Don't expect the stock market to downgrade Deutsche Bank shares over something as trifling as a $150 million Jeffrey Epstein fine.
Deutsche Bank (NYSE:DB) has agreed to pay a $150 million fine for compliance failures as it moved money for Jeffrey Epstein.
The most notorious organized sex offender in history, Epstein withdrew $800,000 from Deutsche Bank over four years. He also paid out millions from his accounts for legal fees and to numerous Russian and Eastern European women.
The New York State Department of Financial Services announced the penalty under an agreed order Tuesday. It remains to be seen what sanctions, if any, will be faced by the U.S. Justice Department, and the New York State and Florida justice system. They allowed the alleged teen sex trafficker to run wild for years. Public reaction to Jeffrey Epstein’s 2007 plea deal noted substantial irregularities.
If Deutsche Bank let Jeffrey Epstein slide without enough scrutiny, it was merely following the U.S. government’s lead.
The $150 million settlement with Deutsche Bank is the first regulatory sanction against a financial institution for dealing with Jeffrey Epstein. With revenue topping €22 billion last year, the compliance fine is a slap on the wrist.
If the history of bank fines is any indication, Deutsche Bank stock will hardly flinch. By the time Wall Street financiers grabbed lunch Tuesday, shares were down some 0.6% for the day. By comparison, the Dow Jones average was down by 0.8% at the same time.
In Aug 2014, the U.S. Department of Justice slapped Bank of America (NYSE:BAC) with a $16.65 billion fine. It remains the most significant bank penalty in history. That was for the bank’s role in the 2008 subprime mortgage crash and financial crisis.
That day, BAC opened at $15.69 per share. A month later, markets opened with BAC trading at $17.09 per share. A year later, the share price was $16.20.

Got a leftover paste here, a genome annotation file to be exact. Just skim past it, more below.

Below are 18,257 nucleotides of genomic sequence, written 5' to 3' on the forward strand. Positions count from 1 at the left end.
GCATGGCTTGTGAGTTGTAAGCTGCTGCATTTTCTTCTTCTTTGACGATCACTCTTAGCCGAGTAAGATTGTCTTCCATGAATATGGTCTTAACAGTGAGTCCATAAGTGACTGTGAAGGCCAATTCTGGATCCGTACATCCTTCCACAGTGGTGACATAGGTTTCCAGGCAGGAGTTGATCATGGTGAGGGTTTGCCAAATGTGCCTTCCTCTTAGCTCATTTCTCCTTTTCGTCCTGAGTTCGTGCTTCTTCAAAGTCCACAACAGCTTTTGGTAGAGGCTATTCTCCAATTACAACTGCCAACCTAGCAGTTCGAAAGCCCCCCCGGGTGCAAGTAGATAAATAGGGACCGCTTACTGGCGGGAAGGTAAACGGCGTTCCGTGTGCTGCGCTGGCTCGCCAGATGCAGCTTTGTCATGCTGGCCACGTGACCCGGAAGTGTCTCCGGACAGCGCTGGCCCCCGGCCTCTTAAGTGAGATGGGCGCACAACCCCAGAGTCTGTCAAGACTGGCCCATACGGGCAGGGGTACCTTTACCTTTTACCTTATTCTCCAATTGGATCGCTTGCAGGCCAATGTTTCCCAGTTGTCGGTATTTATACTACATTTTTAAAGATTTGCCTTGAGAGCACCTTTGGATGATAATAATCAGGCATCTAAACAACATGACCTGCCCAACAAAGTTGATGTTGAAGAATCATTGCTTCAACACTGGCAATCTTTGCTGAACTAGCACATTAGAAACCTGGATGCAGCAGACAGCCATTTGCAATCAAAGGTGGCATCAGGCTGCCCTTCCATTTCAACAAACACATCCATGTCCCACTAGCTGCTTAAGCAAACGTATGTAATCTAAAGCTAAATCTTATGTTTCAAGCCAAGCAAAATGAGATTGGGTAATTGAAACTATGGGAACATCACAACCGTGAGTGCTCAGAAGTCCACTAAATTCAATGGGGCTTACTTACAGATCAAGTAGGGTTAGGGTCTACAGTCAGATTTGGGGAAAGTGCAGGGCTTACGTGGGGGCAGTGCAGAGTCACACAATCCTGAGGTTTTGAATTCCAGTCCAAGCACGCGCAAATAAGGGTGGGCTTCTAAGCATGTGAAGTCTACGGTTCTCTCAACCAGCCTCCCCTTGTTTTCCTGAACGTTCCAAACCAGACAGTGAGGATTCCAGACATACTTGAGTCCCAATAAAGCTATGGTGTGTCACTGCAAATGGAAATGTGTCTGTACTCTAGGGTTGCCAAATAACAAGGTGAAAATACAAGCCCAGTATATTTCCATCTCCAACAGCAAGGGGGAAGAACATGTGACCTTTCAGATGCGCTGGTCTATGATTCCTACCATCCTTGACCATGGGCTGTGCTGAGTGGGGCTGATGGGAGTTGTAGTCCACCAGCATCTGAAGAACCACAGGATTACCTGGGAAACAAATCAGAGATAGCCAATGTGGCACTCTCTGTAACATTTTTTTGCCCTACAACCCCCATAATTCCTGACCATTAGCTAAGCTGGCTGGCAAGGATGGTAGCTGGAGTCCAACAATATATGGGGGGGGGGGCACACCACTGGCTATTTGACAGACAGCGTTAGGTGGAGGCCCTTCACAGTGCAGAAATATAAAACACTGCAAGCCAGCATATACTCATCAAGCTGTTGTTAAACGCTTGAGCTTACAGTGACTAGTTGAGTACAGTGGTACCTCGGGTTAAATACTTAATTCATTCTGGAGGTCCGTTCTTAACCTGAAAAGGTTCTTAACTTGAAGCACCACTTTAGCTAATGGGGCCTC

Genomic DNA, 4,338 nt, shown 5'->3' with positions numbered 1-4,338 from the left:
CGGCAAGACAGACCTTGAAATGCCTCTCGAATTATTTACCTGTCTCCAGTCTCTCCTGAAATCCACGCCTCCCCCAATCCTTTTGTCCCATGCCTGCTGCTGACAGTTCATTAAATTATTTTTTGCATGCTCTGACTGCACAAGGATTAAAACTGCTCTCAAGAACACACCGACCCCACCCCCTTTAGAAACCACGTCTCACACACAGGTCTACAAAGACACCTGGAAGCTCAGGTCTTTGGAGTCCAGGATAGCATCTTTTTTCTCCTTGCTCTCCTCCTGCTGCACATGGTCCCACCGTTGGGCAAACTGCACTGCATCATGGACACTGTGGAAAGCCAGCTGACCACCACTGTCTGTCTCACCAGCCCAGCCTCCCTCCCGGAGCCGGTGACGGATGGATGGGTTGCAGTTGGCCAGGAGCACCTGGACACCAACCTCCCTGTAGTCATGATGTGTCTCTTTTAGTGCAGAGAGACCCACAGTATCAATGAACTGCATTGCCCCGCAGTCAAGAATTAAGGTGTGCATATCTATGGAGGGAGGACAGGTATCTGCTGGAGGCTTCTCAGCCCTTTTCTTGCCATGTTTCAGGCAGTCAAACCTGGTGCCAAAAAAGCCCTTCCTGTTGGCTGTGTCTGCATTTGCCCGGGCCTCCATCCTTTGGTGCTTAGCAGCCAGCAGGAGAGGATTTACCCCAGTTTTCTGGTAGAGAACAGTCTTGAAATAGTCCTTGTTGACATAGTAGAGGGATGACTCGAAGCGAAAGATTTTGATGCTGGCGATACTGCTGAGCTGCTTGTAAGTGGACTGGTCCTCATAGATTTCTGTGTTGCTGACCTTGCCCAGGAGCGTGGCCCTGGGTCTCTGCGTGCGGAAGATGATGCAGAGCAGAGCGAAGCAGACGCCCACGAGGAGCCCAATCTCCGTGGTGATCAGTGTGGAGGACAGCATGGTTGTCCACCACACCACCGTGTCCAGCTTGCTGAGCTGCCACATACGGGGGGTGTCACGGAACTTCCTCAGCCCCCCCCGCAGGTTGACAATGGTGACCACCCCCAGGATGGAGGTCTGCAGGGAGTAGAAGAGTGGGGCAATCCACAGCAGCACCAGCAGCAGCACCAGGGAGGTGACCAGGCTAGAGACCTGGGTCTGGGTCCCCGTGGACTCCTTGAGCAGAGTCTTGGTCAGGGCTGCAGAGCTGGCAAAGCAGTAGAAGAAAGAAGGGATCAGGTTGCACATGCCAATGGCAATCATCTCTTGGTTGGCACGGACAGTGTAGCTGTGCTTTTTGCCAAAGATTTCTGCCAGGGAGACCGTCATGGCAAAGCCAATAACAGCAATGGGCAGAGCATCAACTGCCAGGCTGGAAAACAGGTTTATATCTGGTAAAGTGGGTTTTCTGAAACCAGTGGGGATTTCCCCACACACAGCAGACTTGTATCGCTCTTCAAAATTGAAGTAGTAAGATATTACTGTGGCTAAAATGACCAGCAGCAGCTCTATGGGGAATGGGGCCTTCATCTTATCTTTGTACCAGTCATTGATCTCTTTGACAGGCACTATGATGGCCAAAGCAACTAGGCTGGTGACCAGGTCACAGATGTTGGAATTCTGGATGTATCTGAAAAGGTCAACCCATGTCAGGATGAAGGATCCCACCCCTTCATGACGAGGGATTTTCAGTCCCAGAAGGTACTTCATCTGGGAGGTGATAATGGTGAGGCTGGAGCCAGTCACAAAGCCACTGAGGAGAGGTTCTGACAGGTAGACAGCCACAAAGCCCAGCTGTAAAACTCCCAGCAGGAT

Monster penalties for banks historically have little to no effect on their stock price. Even the biggest fine in history was dwarfed by the assistance the government handed out to Bank of America in the wake of the financial crisis. That included a $20 billion bailout, $25 billion more from the Troubled Asset Relief Program (TARP), and loan loss guarantees of nearly $100 billion for toxic assets on Bank of America’s books.
Government financial regulators’ schizoid policies take much less from banks with one hand than they give back with the other. That makes these financial penalties entirely symbolic.
During the financial crisis, Deutsche Bank itself received $354 billion in secret revolving loans from the Federal Reserve. The public didn’t know about the loans until the U.S. Government Accountability Office published its audit of the secret Fed program in Jul 2011.
In 2016, Deutsche Bank agreed to pay a $7.2 billion fine for its role in the U.S. housing crisis. The next month, Deutsche Bank stock was trading slightly higher, and a year later, its share price had hardly moved. It seems no one but the victims will ever really pay for Jeffrey Epstein’s shocking crimes.
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Last modified: September 23, 2020 2:03 PM